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Open innovation platforms

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Sometimes the wisdom of the crowd lies in the wisdom of a single person in the crowd. We don't all have the solutions for every problem, but given there are billions of people in the world with a wide range of expertise, it's very likely that one of those billions has a great idea that can solve a unique problem.
Diagram of crowd-sourced open innovation model. 8 people are shown with lightbulbs above their heads, and one lightbulb is highlighted.
Open innovation platforms take advantage of the global connectivity of the Internet to connect solution seekers with solution solvers. InnoCentive is one of those platforms, and it offers challenges across a range of disciplines: chemistry, computers, engineering, food, agriculture, life sciences, statistics, and physical sciences.
Screenshot of 2 InnoCentive challenges: Bird Identification from a Minimal Sample, Mitigating the Environmental Impact of Large Photovoltaic Plants.
A few InnoCentive challenges from June 2019.
Like many crowdsourcing platforms, InnoCentive incentivizes with monetary rewards, typically in the thousands of dollars. Top solvers can actually make a living entirely by entering challenges.
For the organizations presenting these challenges, the money spent is worth the potential gain. By opening their challenge up to a crowd, organizations broaden the idea search outside of their own internal expertise and even outside of their entire industry's expertise, to improve their chances of discovering novel solutions.
A non-profit organization named Prize4Life issued a challenge in 2007 to anyone who could come up with a biomarker for the fatal illness ALS, and in 2011, they awarded the million dollar prize to a neurosurgeon. That sounds like a lot of money (and it is!) but Prize4Life estimates that the discovery of the biomarker can reduce the cost of ALS clinical trials from $10 million to $5 million, making it more feasible for pharmaceutical companies to find ways to treat or even cure the disease.start superscript, 1, end superscript
The XPrize is another organization which gives big rewards for big ideas. The first XPrize competition challenged teams to build spaceships for suborbital spaceflight and awarded a $10 million prize in 2004. Since then, their competitions have encouraged innovation in under-funded technological research areas such as vehicle efficiency, oil cleanups, health monitoring, and carbon emissions reduction.squared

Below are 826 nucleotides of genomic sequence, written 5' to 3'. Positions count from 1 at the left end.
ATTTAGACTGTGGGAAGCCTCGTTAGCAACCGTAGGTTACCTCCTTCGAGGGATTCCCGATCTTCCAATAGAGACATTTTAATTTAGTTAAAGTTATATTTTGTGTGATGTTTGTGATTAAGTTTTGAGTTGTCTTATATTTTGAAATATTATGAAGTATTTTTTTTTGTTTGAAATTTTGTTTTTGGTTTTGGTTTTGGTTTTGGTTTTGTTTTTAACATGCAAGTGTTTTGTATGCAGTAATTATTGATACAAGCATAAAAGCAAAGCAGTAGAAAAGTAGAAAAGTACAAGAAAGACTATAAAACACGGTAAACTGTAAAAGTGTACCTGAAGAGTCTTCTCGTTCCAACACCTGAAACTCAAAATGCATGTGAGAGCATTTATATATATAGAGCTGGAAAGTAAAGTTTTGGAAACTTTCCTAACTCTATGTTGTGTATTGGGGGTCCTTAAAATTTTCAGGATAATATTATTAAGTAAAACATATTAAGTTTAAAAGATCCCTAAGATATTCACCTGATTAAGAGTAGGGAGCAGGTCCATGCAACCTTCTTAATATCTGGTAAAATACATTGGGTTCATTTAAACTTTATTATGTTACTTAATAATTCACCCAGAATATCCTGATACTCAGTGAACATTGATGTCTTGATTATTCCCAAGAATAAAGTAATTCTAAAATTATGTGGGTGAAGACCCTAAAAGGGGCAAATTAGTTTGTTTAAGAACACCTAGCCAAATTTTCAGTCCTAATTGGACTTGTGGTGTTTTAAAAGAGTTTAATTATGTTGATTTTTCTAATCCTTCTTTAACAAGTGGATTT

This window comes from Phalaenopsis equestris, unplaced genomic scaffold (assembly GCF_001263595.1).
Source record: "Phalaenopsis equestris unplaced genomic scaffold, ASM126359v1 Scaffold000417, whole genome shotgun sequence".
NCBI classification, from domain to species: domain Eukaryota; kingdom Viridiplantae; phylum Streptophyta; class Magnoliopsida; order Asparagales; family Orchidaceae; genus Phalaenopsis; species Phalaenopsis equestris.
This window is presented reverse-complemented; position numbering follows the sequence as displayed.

Photo of pilot standing on top of the SpaceShipOne with two thumbs up.
The pilot after the successful launch of SpaceShipOne, August 2004. Image source: RenegadeAven
Competitions like the XPrize and InnoCentive may seem out of reach to many of us, as most of the winners have advanced degrees and extensive backgrounds in research and industry. Not every great idea needs to save lives or revolutionize an industry; great ideas can simply make our world a more enjoyable place to live.
LEGO Ideas is a platform where anyone can submit ideas for new LEGO build kits. Each year, the LEGO team reviews the ideas with at least 10,000 community supporters and selects a kit to manufacture and sell in their stores.cubed
The kit ideas are as diverse as their creators: a science writer created a Women of NASA kit, a Hungarian animator designed a Steamboat Willie set, and a Filipino software engineer built a Voltron set.
Screenshot of three winning LEGO build kit ideas: Women of NASA, Steamboat Willie, and Voltron.
Three user-suggested kit ideas that LEGO now produces for stores.

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  • blobby green style avatar for user Jvcollet
    How can companies gain money with these "Open innovation platforms"?
    (2 votes)
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    • boggle green style avatar for user NullPointerException
      If you look closely at the Prize4Life story, the way that companies can use these platforms to gain money becomes clear.

      Prize4Life paid a full $1 million to the neurosurgeon who discovered the ALS biomarker, so at the start it may seem like they were just wasting a lot of money. However, as you continue reading, you will find that this actually allowed the cost of clinical trials to be cut in half, which saved a whopping $5 million.

      Prize4Life is of course a non-profit organization, so technically they cannot make any "profit" from this discovery, but you can imagine that if they were a for-profit private company, $5 million would be nothing to sneeze at.
      (6 votes)